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University of Colorado Denver

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Profiles and Passings

Gene Erwin - In Memoriam


The Passing of an Academic Giant

Gene Erwin died November 30, 2013 at his home in Montrose, Colo.  He was born November 1, 1937 in Cahone, a small town in Western Colorado.  He is survived by his wife of fifty four years, Sally, two sons, Gary and David and one daughter, Jennifer. 

He attended the University of California in Berkley having earned a four year,  tuition free scholarship, one of only two high school students in California to do so. He  transferred to the University of Colorado School of Pharmacy where he received his bachelor’s of science and master’s of science degrees with Harold Heim.  He then obtained his Ph.D. at the Department of Pharmacology at the School of Medicine at the University of Colorado where he was the first to study brain aldehyde dehydrogenase, a mitochondrial enzyme.  He took a postdoctoral fellowship in the Department of Physiological Chemistry at Johns Hopkins University.  While at Hopkins he and colleagues carried out important work on monoamine oxidase, showing that it resided in the outer membrane of the mitochondria.  This was an important finding since the product of monoamine oxidase oxidation of biogenic amines are the corresponding aldehydes.  This study meshed nicely with his interest in aldehyde dehydrogenase and later with his pioneering studies on aldehyde reductase.

He returned to the School of Pharmacy at Boulder while Harold Heim was Dean  and eventually became Dean of the School succeeding Harold Heim.  He served in this capacity from 1974 to 1984.  Simultaneously he was instrumental in obtaining one of the first Alcohol Research Centers in the nation.  This was a collaborative effort between the School of Pharmacy, Institute for Behavioral Genetics and the Department of Pharmacology at the School of Medicine.  He was either Scientific Director or co-Scientific Director of this enterprise for 26 years.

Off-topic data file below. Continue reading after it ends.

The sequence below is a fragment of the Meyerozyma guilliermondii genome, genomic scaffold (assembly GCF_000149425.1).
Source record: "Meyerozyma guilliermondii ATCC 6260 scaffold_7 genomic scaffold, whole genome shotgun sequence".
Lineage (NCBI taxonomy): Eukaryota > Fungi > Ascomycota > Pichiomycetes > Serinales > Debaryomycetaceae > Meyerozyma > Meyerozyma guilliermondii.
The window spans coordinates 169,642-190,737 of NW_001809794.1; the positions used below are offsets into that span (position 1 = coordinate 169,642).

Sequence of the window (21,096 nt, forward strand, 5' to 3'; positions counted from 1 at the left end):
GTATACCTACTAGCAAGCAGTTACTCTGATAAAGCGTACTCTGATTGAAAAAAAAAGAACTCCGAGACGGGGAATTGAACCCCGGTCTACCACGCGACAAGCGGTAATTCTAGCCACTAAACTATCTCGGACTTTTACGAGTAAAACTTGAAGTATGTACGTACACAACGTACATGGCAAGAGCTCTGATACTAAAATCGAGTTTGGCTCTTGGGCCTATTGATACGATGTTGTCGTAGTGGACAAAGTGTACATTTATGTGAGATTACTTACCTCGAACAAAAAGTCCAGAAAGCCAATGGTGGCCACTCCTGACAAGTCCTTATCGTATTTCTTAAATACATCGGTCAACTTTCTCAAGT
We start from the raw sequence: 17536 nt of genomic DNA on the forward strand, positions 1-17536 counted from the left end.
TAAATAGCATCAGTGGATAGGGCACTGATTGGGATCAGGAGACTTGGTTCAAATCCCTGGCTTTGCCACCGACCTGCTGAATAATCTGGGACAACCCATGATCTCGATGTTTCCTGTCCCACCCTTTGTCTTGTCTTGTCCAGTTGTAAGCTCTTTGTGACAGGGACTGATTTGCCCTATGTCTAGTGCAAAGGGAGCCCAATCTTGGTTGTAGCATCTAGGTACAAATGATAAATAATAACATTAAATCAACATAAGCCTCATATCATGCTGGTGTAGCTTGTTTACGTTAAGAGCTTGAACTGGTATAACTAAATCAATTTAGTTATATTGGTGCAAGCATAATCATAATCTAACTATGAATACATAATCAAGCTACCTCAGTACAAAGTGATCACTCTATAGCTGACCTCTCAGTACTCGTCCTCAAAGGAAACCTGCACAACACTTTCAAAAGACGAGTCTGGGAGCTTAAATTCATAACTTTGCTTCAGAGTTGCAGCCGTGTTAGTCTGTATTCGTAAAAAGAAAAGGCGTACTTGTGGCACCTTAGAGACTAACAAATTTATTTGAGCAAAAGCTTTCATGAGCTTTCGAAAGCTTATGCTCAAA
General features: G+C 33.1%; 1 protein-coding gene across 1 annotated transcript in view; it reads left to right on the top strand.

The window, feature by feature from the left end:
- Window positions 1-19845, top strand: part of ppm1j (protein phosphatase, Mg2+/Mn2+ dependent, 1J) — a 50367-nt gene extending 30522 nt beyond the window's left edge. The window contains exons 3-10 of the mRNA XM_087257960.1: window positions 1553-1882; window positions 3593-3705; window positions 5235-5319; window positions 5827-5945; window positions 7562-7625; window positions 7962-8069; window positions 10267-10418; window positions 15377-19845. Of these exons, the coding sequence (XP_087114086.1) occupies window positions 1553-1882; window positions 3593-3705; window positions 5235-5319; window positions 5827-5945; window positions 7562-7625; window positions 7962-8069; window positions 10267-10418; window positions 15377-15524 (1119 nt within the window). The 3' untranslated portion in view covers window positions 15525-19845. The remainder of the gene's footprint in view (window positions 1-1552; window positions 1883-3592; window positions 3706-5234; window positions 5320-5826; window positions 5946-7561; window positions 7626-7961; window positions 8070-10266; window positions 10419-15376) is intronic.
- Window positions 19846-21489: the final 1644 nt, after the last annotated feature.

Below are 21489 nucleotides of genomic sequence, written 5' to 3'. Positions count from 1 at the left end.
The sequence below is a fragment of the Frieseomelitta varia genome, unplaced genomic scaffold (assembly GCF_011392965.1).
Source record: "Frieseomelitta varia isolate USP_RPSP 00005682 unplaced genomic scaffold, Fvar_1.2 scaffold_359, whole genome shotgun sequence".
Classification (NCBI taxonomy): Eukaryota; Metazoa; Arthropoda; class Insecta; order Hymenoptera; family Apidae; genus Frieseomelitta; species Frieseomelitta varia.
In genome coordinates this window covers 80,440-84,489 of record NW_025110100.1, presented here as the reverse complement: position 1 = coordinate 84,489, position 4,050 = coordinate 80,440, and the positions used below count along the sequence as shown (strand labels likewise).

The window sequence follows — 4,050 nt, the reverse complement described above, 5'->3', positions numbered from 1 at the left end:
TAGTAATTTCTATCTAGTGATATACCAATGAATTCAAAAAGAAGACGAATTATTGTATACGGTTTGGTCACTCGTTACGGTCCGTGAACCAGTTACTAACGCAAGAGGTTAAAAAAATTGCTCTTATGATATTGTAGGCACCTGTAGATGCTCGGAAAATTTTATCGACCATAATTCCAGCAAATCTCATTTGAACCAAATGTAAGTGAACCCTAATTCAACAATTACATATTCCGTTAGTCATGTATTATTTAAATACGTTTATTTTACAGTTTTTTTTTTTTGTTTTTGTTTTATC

During this time he became well known for his studies on selective breeding for alcohol related behavioral traits.  He studied the Short and Long Sleep mice  publishing many important papers.  He was the first to show that the differential sedative reaction of these mice to ethanol was not due to differences of metabolism of ethanol but was due to differences “above the neck”.  He selectively bred mice for High and Low Acute Functional Tolerance to ethanol.  In addition he made seminal contributions to the role of neurotensin in the actions of ethanol and the role of aldehyde reductase in the metabolism of biogenic aldehydes.  He was awarded the Research Society on Alcoholism excellence in research award in 2001at their meeting in Montreal Canada.  He also received the Distinguished Coloradoan award from the School of Pharmacy at the University of Colorado in 1993 and the Florence Rena Sabin Award from the University in 1995. 

During his academic career he published well over 100 papers, reviews and edited books.  He trained many graduate students and postdoctoral fellows many of whom are active in the alcohol and other research fields.  He was a stimulating research collaborator and tireless worker in the laboratory. 

Gene was an avid and consummate fisherman.  He and his fishing companions had many interesting and productive days fishing.  This group went on an annual fishing trip from 1968 until 2011, fishing mainly in Colorado but also in Idaho, Wyoming, Utah and Alaska.  He and his wife, Sally have a summer home between Creede and Lake City, Colorado that was the center of many fishing trips.  After his retirement from the School of Pharmacy he moved to Montrose where he became active in teaching young fishermen the rudiments to fly fishing.  He always had his fly tying kit on fishing trips and could “match the hatch” with alacrity.

Those who wish to contribute to his memory may do so through the University of Colorado Foundation designated for the School of Pharmacy in honor of Gene Erwin and sent to the School at 12850 Montview Blvd., C238, RM V20-4132C, Aurora, CO 80045, Att. Sheldon Steinhauser, or the American Cancer Society.